2 people found this helpful

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Excellent

Well written and very clear understanding of a pivotal point in Indians history. Beautiful read by the author I highly recommend this to anyone interested in the events of 100 years ago.

2 people found this helpful

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  • m
  • 15-06-20

The Legend of Mohammed Singh Azaad

Freedom fighter assassin: depends on your point ov view. The story of Udham Singh who swore revenge on The British Empire after witnessing the 1919 Jallianwala Bagh massacre in Amritsar. His life's mission: to eradicate the then Governor of Punjab, Sir Michael O'Dwyer. fascinating expose of the man and the mystery. 21 years later in 1940 at The Caxton Hall in London, he would open fire strike a blow for Indian Independence. 80 years later thd Indian Government have still not built his memorial.

1 person found this helpful

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  • AH
  • 13-05-20

very detailed biography

A very well thought out and very thoroughly researched. Many little but crucial facts such as the mention of; Ian Fleming's brother, T.H Lawrence's brother, Sikhs in Stockton California, Soviet Russia, Nazi Germany and perhaps tacit American approval of Udham until the later 1930s. The mention of the MI5 founder's involvement in the case, British Establishment approval of Fascist race ideas (a mention of Spectator magazines support of the BUF), as well as the ease with which the British press, especially Reuters complied with censorship orders from MI5 is a little surprising. These all build a thorough historical picture that is almost difficult to comprehend in scope, of worldwide cold war in the freedom of India, and one Indian peasant's role.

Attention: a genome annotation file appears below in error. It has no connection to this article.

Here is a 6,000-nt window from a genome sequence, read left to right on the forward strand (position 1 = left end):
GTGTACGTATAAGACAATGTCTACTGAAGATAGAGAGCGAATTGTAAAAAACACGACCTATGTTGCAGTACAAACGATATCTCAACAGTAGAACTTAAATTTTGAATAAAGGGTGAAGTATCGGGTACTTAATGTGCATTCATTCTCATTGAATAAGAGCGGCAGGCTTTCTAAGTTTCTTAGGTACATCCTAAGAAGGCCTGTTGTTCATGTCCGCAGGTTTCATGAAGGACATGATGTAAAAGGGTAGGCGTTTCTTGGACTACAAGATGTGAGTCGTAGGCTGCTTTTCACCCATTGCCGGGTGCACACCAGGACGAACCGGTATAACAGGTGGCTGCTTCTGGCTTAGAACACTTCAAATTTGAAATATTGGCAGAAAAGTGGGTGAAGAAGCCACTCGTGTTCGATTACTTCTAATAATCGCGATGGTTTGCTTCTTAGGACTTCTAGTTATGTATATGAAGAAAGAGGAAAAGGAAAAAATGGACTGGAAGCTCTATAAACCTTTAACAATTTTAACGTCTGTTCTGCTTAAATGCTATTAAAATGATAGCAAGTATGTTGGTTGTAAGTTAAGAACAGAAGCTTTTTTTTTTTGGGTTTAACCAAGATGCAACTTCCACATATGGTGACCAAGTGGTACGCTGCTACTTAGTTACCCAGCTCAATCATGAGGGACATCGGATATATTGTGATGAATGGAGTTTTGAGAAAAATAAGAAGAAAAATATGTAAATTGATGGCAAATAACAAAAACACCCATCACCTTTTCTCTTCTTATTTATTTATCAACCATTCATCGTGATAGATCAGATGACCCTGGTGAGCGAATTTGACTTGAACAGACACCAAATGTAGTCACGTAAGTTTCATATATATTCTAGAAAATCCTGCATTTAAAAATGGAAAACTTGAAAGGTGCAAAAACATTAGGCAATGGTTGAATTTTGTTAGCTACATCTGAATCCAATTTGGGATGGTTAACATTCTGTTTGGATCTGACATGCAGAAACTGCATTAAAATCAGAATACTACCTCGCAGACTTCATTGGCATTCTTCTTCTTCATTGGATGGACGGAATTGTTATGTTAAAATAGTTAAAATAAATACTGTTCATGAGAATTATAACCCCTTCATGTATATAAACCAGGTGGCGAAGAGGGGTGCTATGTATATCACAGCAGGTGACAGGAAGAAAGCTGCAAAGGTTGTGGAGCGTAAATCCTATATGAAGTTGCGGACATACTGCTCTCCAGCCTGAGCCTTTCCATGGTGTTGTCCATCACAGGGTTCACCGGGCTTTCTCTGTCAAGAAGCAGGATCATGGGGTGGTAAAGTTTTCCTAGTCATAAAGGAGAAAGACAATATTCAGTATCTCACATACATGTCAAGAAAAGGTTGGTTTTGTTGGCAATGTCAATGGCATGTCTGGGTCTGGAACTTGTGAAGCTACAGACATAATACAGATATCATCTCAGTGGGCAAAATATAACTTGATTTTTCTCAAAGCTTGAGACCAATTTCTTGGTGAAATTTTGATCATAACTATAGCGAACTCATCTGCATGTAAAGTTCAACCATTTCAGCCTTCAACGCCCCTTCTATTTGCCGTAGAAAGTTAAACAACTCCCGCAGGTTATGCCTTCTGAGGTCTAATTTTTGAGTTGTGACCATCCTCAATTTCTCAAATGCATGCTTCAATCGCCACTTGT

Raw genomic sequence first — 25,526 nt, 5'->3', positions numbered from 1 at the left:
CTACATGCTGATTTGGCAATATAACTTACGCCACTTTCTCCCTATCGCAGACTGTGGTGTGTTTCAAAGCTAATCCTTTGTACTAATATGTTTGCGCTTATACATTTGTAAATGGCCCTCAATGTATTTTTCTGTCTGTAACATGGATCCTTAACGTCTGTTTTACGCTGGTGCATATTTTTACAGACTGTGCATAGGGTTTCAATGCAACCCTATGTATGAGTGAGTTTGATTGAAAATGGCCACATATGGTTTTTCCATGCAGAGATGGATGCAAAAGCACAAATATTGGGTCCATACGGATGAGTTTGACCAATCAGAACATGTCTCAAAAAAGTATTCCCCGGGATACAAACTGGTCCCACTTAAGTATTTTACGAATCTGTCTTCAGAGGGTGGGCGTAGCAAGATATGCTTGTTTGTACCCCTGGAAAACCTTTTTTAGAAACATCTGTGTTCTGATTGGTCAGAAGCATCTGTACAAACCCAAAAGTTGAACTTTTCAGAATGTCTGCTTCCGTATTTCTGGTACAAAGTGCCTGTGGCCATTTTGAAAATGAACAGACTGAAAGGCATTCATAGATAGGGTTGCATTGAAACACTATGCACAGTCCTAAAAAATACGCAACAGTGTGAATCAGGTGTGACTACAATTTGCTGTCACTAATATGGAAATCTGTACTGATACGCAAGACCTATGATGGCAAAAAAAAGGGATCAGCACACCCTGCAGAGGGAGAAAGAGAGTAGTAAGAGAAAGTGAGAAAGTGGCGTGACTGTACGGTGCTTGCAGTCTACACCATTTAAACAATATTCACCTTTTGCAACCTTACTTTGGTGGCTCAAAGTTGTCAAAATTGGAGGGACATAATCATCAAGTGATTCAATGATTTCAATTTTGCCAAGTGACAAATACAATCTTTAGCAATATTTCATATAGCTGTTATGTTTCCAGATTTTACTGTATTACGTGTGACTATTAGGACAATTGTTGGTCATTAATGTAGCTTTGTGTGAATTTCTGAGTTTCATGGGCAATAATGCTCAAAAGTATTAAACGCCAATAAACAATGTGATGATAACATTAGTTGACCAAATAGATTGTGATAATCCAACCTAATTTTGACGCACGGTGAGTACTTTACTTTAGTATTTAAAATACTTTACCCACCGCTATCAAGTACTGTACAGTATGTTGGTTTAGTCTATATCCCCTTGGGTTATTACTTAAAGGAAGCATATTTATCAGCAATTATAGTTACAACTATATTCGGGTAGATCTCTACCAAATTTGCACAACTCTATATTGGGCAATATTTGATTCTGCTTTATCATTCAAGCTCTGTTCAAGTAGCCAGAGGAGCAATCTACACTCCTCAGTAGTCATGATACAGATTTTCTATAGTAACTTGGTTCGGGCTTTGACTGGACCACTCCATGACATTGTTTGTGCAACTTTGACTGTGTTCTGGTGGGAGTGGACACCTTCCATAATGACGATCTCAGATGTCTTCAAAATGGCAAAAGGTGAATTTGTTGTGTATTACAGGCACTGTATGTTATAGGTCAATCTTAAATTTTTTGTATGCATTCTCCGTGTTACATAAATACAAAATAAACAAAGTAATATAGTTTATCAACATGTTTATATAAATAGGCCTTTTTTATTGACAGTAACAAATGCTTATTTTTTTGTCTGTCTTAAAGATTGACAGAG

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Fascinating piece of history.

This is a compelling and sympathetic account of a shameful act of Empire. Superbly read by the author.

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Absorbing

True life is fascinating, the horrors of colonial rule exposed once more but does an eye for an eye however just change anything ?

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Fascinating

This was a very engaging listen and was a fascinating insight into every aspect the book explores.

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excellent from start to finish

The detail and the historic precision was extraordinary and Anita Anand's narration could not have been better. Not only was this a pleasure to listen to but i have genuinely learnt about a part of history that i knew littlw about beforehand. Thoroughly recommended

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  • BusyArt
  • 10-10-20

A long overdue history

Beautifully narrated with feeling, the story of Udham Singh had been nearly forgotten outside of Punjab. I know he did not figure in our history books. Anita Anand has done us a tremendous service of rounding out the history of India which has long been dominated by a handful of names. She has enabled Udham Singh to take his rightful place in India’s struggle for Independence. I bought the book before I finished the first chapter. Highly recommended.